As you sift through the financials of investment prospects, keep an eye on accounts receivable. This item, found just below “cash and equivalents” on the balance sheet, indicates the money owed a company by its customers.
Looked at in the context of sales performance, accounts receivable can suggest how quickly customers are paying their bills. Naturally, the sooner they cough up, the better. The company can then plough that cash back into the business, pay its expenses, reward stockholders with dividend payments, eliminate debt, or do any of the other good things that cash flow enables. Also, it’s a sad truth of business that the older a receivable is, the less likely it will be paid off at all.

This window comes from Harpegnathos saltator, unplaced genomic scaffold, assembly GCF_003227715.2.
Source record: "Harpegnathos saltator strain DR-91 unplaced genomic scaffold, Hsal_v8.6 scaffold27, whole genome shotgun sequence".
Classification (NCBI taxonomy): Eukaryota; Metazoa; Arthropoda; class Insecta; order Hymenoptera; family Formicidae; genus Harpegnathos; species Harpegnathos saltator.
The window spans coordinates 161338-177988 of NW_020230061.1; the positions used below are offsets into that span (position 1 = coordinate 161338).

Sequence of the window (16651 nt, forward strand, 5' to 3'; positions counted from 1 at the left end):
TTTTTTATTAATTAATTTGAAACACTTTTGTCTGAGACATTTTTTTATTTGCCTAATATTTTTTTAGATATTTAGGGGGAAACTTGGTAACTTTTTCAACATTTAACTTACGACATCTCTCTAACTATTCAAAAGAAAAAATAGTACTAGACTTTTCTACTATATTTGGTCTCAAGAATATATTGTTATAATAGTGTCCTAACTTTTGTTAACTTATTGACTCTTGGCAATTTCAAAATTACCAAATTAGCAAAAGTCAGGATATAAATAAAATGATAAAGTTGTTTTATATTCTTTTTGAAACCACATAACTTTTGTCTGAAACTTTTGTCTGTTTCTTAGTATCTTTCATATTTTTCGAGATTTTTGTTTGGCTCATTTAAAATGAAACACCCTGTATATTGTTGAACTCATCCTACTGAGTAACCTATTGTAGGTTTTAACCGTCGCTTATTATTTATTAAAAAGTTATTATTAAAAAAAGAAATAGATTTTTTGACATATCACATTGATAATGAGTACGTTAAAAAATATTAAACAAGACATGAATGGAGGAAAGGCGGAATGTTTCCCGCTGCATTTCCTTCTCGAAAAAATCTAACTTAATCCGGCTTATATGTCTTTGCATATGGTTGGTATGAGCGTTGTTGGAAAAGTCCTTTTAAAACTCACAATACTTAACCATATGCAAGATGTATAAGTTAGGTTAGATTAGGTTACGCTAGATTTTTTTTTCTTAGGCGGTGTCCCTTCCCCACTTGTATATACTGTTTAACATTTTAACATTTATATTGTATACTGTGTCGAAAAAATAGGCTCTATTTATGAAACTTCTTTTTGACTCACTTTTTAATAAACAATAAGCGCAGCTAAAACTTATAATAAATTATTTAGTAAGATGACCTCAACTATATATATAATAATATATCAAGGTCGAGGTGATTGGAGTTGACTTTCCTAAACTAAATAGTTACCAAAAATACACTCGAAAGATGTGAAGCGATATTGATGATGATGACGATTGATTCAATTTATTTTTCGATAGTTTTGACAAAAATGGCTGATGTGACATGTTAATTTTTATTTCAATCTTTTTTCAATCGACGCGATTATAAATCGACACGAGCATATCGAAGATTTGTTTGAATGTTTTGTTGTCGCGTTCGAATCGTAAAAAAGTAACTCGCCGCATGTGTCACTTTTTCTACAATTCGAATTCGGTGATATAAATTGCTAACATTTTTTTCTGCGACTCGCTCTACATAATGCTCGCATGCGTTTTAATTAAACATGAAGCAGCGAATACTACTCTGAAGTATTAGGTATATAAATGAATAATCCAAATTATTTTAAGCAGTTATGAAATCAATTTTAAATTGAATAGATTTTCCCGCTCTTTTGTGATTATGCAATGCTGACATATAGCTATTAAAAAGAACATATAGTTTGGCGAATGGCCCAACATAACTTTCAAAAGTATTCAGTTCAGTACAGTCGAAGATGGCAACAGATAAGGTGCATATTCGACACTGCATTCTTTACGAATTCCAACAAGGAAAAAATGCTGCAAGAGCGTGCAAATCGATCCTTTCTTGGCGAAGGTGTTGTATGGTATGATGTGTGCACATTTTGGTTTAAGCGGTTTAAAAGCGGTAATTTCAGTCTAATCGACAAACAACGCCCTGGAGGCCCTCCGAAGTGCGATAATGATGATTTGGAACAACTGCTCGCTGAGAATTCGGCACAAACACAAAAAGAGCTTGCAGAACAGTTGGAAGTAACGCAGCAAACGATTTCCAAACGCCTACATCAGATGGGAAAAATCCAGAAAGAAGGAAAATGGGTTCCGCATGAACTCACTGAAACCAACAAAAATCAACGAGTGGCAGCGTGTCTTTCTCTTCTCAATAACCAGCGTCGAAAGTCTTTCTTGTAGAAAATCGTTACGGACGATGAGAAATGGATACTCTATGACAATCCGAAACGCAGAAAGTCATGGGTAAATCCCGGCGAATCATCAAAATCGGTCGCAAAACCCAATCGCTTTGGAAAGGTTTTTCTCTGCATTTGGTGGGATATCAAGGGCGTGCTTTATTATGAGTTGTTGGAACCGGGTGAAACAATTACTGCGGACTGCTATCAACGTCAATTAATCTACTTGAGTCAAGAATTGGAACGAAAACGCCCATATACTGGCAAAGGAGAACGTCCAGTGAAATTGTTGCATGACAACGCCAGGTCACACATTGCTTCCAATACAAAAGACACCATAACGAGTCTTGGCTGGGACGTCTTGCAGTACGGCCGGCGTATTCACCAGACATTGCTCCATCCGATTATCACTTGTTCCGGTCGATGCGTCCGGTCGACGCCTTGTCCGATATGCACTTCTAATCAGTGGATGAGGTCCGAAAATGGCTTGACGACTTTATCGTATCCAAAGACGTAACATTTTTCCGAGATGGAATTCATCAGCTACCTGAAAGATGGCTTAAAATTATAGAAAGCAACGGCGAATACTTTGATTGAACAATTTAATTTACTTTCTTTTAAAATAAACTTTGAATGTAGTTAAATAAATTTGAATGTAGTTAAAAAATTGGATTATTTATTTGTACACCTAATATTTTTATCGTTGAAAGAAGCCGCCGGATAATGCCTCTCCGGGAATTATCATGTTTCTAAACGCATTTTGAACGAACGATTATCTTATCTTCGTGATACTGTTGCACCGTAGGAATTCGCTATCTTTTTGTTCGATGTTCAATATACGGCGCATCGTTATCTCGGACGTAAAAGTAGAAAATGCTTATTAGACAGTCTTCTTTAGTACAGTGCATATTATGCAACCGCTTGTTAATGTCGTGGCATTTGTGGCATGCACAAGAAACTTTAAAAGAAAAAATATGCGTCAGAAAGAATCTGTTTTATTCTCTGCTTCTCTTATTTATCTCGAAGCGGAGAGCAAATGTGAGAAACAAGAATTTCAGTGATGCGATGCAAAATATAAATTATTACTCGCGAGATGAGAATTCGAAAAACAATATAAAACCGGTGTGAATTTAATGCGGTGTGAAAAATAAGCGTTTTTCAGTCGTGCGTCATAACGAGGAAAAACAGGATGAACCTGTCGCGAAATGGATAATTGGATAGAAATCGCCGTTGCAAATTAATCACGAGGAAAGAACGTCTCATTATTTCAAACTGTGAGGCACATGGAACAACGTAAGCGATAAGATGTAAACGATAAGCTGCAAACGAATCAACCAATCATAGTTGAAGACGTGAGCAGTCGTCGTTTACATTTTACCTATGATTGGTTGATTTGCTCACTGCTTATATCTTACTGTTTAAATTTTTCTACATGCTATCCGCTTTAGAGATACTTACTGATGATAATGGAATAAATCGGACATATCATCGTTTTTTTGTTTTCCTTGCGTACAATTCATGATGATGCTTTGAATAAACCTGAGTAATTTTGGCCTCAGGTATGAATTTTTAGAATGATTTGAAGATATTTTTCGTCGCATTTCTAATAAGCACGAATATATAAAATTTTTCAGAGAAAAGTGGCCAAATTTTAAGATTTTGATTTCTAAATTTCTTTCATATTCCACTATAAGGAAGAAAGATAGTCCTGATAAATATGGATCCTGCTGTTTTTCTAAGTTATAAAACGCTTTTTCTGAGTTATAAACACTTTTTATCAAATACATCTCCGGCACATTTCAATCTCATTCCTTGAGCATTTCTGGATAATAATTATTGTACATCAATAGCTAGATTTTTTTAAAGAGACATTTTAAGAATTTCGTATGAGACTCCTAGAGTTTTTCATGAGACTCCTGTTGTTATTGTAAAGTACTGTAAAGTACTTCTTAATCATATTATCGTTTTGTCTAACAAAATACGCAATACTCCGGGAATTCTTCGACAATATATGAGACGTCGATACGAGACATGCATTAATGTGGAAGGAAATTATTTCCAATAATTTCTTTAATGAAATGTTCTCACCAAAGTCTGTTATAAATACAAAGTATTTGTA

A good way to see whether a company is staying on top of its accounts receivable is to measure “accounts receivable turnover,” defined as total credit sales for a particular accounting period divided by the average value of the accounts receivable during that period.